On the appointed day I made my way toward Bob’s Donuts and could hear laughter and boisterous banter well before I reached my destination. When I finally spied Mazursky I could see him at the center (not literally) of a group of about eight people—the loud folk I’d heard from a distance. I approached cautiously and as I neared he waved me over.

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Confessions of a Film Festival Junkie: AFI 2012

The AFI Fest opened Friday with the world premiere of Hitchcock, a likable yarn focusing on the iconic filmmaker and his wife at the time of his filming Psycho. In retrospect it seemed an almost anachronistic choice in light of the recent broadcast of “The Girl,” a more Machiavellian portrait of the man and his mentor/Svengali relationship with his The Birds discovery Tippi Hedren.

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Friday Estimates: November 2, 2012

Wreck-It Ralph takes the high score with $13.4 million and will hang onto it for the weekend. Flight takes off with a strong start with $8.1 million and Man with the Iron Fists is in a dead heat for the third spot with Argo.

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The Weekend Report: Abandon Hope

A couple of new releases hardly made a ripple in weekend movie going that sunk to a level not seen in decades. The Words, a convoluted yarn of authorship, bowed to an estimated $4.8 million that ranked fourth on the leader board while the thriller The Cold Light of Day, a leftover from Summit, bowed with $1.8 million. The latter film has already opened overseas where it already grossed a disappointing $12.5 million.

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Gross Behavior: Summer on Low Simmer

The preliminary numbers are in and summer season 2012 clocks in at approximately $4.04 billion at the box office. The figure represents roughly a 5% gross decline in gross revenues and an 8% decline in actual tickets bought during the period running from early May through the conclusion of Labor Day weekend.

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Friday Estimates: July 6, 2012

After opening big on Tuesday, Spider Man stays topside with another $20.3m on Friday. Ted will pass $100 today and Brave holds strong. Oliver Stone’s Savages debuted in fifth on the list with $5.6.

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Friday Estimates: June 30

It’s a stripper and teddy bear weekend! While Merida and her Brave friends will no doubt capture more of the family market, Ted and Magic Mike are at the top of the box office charts on Friday.

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The Weekend Report: Shipwreck!

No one expected the trio of new national releases to unseat “The Avengers” … they just expected them to be more competitive. “The Avengers”‘ third weekend prevailed with an estimated $55.2 million with “Battleship” not quite right behind with $25.3 million. Third spot went to “The Dictator” with $16.7 million and the third freshman, “What to Expect When You’re Expecting,” slotted fifth with $10.5 million.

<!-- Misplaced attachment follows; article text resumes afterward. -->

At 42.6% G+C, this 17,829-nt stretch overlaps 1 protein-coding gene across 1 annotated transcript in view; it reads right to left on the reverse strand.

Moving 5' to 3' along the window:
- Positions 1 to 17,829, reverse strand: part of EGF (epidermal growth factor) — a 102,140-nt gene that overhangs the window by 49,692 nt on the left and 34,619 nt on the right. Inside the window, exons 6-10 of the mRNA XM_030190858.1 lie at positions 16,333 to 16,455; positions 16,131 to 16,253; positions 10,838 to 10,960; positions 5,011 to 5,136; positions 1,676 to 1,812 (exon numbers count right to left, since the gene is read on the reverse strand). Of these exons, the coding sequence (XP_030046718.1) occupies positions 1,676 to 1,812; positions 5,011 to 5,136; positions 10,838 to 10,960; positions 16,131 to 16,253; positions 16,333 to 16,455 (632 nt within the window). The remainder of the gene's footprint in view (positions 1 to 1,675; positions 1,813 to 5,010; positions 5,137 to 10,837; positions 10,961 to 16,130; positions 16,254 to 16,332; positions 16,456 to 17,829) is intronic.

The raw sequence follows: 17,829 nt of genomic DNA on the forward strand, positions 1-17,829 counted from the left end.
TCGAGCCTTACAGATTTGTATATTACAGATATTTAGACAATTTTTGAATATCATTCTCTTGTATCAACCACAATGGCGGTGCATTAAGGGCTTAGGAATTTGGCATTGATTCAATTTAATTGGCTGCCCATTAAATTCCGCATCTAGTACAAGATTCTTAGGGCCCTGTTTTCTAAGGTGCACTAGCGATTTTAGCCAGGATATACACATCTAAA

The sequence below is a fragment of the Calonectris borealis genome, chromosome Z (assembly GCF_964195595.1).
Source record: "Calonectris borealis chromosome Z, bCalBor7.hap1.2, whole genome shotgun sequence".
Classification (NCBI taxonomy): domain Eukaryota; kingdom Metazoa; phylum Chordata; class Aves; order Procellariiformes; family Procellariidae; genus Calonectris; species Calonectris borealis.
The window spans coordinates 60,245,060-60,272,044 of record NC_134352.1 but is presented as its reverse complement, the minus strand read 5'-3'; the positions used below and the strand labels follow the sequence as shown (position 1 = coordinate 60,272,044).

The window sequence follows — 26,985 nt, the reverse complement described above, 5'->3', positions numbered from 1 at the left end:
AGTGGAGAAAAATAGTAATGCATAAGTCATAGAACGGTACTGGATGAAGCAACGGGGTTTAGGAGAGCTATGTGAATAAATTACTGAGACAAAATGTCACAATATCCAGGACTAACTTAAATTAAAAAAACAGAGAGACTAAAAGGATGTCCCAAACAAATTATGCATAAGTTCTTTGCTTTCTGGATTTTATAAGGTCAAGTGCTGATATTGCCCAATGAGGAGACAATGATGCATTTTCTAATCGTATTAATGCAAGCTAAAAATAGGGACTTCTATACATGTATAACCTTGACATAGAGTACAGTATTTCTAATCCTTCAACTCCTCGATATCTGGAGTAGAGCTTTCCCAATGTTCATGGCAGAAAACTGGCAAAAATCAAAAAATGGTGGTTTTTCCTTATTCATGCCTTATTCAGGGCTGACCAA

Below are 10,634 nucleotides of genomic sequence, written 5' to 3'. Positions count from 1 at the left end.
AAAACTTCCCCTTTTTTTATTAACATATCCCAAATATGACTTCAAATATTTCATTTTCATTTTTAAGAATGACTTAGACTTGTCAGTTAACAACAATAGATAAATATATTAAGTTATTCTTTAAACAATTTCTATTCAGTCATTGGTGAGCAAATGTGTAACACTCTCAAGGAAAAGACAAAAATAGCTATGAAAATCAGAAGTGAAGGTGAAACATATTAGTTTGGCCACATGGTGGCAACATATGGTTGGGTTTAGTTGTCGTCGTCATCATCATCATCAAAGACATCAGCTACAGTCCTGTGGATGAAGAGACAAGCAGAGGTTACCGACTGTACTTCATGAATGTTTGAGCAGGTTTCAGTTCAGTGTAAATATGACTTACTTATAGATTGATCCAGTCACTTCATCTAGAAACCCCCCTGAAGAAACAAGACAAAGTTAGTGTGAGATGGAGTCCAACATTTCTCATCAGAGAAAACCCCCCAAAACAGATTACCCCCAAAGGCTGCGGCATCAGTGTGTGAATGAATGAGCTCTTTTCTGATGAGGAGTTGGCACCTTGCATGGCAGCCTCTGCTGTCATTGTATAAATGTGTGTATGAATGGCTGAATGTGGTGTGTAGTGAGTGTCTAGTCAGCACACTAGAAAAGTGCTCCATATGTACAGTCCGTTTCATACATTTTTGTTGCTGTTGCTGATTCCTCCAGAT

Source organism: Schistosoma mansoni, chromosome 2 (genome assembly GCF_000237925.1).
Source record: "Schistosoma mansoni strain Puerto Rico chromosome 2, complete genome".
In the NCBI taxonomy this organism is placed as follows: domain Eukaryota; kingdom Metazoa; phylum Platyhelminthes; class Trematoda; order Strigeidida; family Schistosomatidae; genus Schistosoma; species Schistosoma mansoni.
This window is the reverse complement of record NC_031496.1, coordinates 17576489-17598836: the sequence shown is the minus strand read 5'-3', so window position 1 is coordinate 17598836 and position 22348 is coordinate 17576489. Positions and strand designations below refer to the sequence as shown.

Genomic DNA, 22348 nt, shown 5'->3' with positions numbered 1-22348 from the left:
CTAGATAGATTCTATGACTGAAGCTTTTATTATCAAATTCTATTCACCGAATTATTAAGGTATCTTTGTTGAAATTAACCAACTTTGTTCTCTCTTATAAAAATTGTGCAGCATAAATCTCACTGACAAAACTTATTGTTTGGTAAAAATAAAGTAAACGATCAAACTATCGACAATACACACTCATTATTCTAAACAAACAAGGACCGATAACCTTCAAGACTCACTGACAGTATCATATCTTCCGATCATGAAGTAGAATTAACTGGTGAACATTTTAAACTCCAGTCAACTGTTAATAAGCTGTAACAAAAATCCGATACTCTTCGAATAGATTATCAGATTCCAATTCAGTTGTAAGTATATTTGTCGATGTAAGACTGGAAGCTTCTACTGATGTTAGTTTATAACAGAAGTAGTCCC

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The Weekend Report, May 6, 2012

“The Avengers” rewrote the record books with the biggest ever opening three-day weekend that’s estimated at $200.5 million. With $30 million more than the former champ, there’s little chance that the Monday actual will change Sunday’s ebullience.

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Klady

Quote Unquotesee all »

Do you know about Pokémon Go?
No. I don’t know what Pokémon Go is and what all these things are. You’re talking to somebody who made his first phone call at age 17. You’re talking to someone who doesn’t have a cell phone, for example, for cultural reasons. Tell me about Pokémon Go. What is happening on Pokémon Go?

It’s basically the first mainstream augmented reality program. It’s a game where the entire world is mapped and you walk around with the GPS on your phone. You walk around in the real world and can catch these little monsters and collect them. And everybody is playing it.
Does it tell you you’re here at San Vicente, close to Sunset Boulevard?

Yeah, it’s basically like a Google map.
But what does Pokémon do at this corner here?

“To make work out of your own imagination is an invitation to a lot of unforgiving hard slog, failure, satisfaction which doesn’t last long, more failure, discontent, maybe a prize, a bit more satisfaction, self doubt, dissatisfaction, lots more hard work and so on and so on. But anyone who’s persisted and written something and got to the end and even better had it published or performed learns quickly that the hard slog, the frustrations, the blind alleys and dead ends and scenes that don’t work and great ideas that turn to dust are in fact a big part of the work. The reward for the agony is not the ecstasy of Chuck Heston finishing the Sistine Chapel but still more agony that might also include some kind of not pleasure exactly, maybe a brief, terrible joy.”
~ Australian playwright Michael Gow